alfred looked at this cigar and sighed. “yes, that would have been a good life.”

“but then,” said marion, “you would never have met me.”

“why, that’s true, dear, that’s true. what was i thinking of?”

Tuesday, March 1, 2016

2 stories

by nick nelson

illustrated by palomine studios


“look, mother, alan has brought you a flower.”

cora turned slowly from the rail of the ship.

behind her the moon was rising over the placid sea.

alan thrust the flower at her.

cora took the flower. “why, thank you, alan, that is very thoughtful of you.”

alan swallowed hard. “does this mean - does this mean that you forgive me?”

“of course not, alan. you know that i can never forgive you. have i not told you so repeatedly? can i make myself any clearer?”

“but i thought… i thought that with time…”

“i am sorry but neither time nor anything else can never efface your beastly and unspeakable behavior. there can be no forgiveness for the likes of you, now or ever.”

alan hung his head.

“go away, alan. and please do not bother me again, or bring me any more flowers.”

cora turned away and began contemplating the ocean .

with a sigh, alan turned and headed for the main cabin and the saloon bar.

before entering the cabin, he looked back at cora. she was chatting with her daughter.

her hands were empty. she had obviously thrown the flower over the rail.

the moonlight played softly on the steady wake of the ship.

alan went into the saloon and ordered a martini.

he got into a conversation with a man from iowa.

but after a desultory conversation about the folly of raising the minimum wage, and a slightly livelier discussion about the chances of the minnesota vikings in the upcoming nfl season, they both fell silent.

ted, joe, and molly

ted and joe were waiting in the lounge of intergalactic station 3 for their flight back to earth. the rest of the team had already departed.

ted was continuing to berate joe, blaming him for the team’s early defeat and exit from the intergalactic tournament.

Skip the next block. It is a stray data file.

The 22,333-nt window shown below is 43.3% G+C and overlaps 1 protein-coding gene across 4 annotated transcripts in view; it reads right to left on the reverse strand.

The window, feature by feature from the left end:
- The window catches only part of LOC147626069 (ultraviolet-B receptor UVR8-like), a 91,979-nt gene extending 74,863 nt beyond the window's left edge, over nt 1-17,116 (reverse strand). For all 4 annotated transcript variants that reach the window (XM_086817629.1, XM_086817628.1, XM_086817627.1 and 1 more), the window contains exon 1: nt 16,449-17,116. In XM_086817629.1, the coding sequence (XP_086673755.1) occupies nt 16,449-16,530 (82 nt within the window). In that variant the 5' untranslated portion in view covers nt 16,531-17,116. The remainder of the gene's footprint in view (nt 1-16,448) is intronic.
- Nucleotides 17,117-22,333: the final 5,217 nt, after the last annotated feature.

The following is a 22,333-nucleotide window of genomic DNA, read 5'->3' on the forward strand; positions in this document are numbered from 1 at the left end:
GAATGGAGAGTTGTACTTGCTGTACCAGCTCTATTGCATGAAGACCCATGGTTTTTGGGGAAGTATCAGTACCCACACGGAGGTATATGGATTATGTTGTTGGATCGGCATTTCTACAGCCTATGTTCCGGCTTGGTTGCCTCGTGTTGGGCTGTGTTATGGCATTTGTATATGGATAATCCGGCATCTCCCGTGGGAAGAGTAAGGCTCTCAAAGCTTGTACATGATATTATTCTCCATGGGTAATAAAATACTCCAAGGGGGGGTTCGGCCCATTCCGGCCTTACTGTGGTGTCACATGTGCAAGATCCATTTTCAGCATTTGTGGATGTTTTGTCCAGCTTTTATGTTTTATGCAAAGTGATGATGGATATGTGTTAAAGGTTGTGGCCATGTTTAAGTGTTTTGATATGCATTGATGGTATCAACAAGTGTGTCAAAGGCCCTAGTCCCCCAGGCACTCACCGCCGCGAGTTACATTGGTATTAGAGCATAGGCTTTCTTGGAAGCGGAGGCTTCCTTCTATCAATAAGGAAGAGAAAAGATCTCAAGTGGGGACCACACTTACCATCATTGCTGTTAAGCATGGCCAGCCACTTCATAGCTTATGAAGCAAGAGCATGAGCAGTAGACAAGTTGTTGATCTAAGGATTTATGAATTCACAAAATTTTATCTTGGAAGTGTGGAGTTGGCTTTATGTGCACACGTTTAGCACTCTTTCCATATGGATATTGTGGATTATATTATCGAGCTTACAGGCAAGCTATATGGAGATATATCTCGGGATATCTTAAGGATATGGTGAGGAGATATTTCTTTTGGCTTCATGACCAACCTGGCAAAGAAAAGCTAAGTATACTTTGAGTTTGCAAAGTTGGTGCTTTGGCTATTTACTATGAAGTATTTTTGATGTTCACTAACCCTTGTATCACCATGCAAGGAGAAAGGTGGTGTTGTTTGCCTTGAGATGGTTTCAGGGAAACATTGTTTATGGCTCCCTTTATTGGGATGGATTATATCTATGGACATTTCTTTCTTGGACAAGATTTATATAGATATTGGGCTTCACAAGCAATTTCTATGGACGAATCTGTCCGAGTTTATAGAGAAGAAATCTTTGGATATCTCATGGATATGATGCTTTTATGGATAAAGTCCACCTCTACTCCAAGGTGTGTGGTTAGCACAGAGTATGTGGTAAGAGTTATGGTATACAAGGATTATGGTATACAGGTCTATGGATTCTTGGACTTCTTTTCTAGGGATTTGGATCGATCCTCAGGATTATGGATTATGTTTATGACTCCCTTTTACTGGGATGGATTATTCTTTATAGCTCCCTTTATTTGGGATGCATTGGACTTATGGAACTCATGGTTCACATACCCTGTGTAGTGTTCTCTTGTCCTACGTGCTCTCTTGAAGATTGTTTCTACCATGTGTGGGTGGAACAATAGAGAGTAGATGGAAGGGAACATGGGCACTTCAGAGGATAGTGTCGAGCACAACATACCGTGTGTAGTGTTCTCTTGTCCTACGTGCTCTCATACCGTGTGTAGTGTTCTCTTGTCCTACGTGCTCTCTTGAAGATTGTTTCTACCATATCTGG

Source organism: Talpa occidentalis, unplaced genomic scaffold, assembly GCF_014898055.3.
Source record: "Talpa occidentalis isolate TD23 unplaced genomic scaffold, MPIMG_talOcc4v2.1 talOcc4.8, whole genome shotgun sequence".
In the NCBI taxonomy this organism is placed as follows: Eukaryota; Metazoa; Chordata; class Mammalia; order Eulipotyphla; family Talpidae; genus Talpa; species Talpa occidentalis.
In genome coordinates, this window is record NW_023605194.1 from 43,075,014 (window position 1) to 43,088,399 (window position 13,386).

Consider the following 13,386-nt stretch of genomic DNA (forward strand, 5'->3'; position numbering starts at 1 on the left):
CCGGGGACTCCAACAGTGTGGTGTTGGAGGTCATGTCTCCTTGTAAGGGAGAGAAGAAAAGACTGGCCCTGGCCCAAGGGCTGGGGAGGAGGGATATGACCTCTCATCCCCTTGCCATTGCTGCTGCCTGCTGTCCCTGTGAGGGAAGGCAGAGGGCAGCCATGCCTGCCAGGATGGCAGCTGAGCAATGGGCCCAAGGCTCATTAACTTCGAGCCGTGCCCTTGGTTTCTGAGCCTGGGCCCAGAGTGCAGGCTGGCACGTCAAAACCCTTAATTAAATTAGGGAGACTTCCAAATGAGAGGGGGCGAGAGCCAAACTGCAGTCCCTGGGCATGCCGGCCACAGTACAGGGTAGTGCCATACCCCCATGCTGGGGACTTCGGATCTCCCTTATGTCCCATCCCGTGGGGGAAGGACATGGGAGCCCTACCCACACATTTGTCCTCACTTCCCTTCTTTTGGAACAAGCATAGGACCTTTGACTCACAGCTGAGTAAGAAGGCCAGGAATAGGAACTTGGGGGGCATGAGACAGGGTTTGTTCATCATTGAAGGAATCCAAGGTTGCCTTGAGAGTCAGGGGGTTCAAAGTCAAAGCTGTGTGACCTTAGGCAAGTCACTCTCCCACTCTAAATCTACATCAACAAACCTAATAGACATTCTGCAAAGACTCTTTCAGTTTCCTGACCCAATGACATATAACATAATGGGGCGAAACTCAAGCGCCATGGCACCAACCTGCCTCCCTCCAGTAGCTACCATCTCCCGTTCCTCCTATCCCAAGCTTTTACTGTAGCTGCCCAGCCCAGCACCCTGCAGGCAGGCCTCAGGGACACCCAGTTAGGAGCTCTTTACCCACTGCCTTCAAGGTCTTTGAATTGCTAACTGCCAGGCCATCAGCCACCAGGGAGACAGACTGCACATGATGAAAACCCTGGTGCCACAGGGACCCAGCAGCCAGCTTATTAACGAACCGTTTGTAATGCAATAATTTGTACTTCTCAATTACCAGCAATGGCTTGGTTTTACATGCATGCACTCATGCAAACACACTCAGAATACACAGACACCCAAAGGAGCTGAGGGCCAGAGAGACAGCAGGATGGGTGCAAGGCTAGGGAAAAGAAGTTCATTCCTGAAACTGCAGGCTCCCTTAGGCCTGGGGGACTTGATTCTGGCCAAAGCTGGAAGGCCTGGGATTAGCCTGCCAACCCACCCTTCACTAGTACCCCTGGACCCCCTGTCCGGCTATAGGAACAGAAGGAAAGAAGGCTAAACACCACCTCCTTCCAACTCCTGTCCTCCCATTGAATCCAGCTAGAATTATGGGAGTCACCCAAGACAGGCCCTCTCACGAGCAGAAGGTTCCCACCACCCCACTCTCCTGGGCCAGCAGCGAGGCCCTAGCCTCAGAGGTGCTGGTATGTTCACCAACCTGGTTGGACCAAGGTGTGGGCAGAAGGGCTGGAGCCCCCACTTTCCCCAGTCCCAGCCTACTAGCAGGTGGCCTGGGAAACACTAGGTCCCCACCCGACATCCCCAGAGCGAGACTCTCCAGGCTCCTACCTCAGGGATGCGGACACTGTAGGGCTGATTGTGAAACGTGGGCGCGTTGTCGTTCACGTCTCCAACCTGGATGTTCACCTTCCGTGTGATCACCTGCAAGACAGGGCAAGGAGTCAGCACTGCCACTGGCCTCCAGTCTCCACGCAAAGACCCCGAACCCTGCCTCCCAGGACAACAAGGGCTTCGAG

joe finally had enough. he took his bat out of his bag and bashed ted’s brains out.

a couple of security guards came over and took joe into custody.

the other inhabitants of the lounge did not pay much attention. a few just laughed and muttered “these earthlings”.

joe was let go by the intergalactic authorities with a warning, and put on the next flight back to earth with an armed guard. he was prohibited from traveling intergalactically for five years.

when joe got back to earth, the only person there to meet him was molly, a girl both he and ted had dated.

when joe told molly what had happened, she was shocked, but she immediately determined to marry joe and civilize him.

and she did. she civilized him, but good. they married, and had twelve children, six boys and six girls.

the six boys all grew up to be fine young men. none of them became intergalactic athletes after leaving school, but one each entered the army, the navy, the space corps, the intergalactic police, the old church, and the new church.

the six girls all married fine young men, who were a credit to planet earth in different ways.

molly and joe had a total of twenty-eight grandchildren.

through it all, molly kept a picture of ted over the fireplace in the living room.